Same holds true with pharma. Analysts are now so skeptical of early-stage Big Pharma R&D that they want it for free. Or at least that’s the implication of some intriguing calculations from Craig Maxwell, European equity research analyst at JP Morgan.
Maxwell summed the estimated value of the six major European pharmas based solely on their current products plus their Phase III pipelines – the “embedded value” -- and then compared it to their current share prices (see chart). The closer these values came to the share value, the less the market—theorizes Maxwell—is valuing research. And that means the less the investor is paying for R&D.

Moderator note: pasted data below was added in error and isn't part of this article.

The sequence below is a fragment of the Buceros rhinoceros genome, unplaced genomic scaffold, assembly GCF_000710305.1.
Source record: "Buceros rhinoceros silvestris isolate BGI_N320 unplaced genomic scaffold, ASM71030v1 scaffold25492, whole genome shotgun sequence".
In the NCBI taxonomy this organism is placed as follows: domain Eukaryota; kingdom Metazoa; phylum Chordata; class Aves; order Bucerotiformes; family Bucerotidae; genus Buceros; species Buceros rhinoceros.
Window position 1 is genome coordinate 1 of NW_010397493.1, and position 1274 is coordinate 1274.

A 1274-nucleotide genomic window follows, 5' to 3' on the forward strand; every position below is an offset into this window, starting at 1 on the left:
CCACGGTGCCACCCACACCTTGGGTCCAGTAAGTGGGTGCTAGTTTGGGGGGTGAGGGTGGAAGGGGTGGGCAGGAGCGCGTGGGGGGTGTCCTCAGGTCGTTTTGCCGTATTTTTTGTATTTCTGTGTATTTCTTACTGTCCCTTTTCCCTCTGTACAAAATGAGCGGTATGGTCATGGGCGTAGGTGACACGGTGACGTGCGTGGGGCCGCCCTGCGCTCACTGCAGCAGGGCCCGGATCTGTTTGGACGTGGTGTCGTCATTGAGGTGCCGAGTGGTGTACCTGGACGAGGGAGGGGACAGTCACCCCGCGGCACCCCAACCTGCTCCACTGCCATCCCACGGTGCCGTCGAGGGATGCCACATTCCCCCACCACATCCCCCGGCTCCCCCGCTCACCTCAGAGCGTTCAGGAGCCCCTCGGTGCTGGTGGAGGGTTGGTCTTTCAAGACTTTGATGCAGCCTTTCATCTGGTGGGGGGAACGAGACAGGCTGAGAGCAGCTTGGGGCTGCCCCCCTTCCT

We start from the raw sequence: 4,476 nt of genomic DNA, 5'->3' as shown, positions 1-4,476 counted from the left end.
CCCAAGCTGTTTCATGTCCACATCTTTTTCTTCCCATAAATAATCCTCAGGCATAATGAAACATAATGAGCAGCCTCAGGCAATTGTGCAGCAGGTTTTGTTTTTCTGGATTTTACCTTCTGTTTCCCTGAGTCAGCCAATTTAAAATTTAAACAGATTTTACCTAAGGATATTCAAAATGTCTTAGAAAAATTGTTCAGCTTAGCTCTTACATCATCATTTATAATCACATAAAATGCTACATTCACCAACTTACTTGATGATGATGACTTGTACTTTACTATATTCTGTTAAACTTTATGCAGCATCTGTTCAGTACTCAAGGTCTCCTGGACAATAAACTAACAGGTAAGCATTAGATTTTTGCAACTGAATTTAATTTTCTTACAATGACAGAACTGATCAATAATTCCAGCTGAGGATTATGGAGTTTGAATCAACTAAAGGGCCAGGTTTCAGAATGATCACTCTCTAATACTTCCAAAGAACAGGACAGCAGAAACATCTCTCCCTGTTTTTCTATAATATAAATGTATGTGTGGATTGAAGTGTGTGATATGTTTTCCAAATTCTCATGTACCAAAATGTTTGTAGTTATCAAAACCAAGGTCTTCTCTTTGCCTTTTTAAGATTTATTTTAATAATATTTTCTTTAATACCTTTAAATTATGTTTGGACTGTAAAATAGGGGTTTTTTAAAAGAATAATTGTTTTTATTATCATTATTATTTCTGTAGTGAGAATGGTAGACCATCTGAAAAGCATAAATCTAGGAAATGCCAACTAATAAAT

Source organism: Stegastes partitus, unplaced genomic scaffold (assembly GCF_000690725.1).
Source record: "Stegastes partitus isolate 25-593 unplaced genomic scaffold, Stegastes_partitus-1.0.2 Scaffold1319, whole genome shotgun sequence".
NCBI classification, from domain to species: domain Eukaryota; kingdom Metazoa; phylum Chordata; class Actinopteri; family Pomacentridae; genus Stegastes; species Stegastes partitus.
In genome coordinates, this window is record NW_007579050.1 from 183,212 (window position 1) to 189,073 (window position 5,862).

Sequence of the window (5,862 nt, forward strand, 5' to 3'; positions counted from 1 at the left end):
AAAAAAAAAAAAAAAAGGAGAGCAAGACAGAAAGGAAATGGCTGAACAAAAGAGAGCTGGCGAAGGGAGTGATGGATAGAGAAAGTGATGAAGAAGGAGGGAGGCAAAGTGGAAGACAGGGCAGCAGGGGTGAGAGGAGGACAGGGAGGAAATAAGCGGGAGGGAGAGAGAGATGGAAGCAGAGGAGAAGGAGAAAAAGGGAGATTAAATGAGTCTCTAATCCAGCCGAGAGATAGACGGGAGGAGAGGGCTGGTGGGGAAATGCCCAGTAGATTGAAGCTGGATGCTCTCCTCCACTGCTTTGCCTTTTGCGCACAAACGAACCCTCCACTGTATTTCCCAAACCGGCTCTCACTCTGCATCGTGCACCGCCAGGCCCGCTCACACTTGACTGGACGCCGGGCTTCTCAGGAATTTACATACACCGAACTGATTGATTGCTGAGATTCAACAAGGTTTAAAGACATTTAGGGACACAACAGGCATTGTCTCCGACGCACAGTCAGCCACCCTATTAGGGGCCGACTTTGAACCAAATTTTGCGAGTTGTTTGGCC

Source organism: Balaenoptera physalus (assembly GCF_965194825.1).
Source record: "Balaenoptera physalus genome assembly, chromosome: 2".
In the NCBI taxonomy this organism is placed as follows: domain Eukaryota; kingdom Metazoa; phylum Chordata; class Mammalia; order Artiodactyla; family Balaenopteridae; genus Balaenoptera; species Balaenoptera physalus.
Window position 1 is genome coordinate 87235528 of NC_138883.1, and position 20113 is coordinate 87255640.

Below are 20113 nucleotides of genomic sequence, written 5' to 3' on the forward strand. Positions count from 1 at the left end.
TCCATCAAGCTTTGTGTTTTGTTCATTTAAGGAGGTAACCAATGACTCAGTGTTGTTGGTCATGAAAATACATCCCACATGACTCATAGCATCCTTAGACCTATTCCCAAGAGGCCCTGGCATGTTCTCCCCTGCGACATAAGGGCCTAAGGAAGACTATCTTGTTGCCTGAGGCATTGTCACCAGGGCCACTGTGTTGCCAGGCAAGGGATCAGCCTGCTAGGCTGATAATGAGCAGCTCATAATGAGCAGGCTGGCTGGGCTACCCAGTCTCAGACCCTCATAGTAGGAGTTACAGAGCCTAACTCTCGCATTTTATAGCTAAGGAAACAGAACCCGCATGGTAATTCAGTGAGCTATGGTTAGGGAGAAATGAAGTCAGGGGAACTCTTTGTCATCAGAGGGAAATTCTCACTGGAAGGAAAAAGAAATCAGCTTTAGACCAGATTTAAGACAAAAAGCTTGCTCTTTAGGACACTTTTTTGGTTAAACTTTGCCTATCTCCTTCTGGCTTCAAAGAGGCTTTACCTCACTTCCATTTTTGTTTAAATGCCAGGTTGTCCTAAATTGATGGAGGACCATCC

Conversely, the bigger the gap between product value and share value, the greater the value the market is putting on research. No free R&D option—and a poor deal for investors.
Best value on the European market: Novo Nordisk (products equal 104% of share price). Worst deal: GSK (products equal just 74%).
Now, you can disagree with Maxwell’s estimates of product value. Maybe he’s discounting the value of GSK’s products and inflating Novo’s. But the fact that he won’t pay for R&D—that he wants it for free, and apparently can get it—seems about as damning an indictment of the value of R&D as we’ve heard in a long time.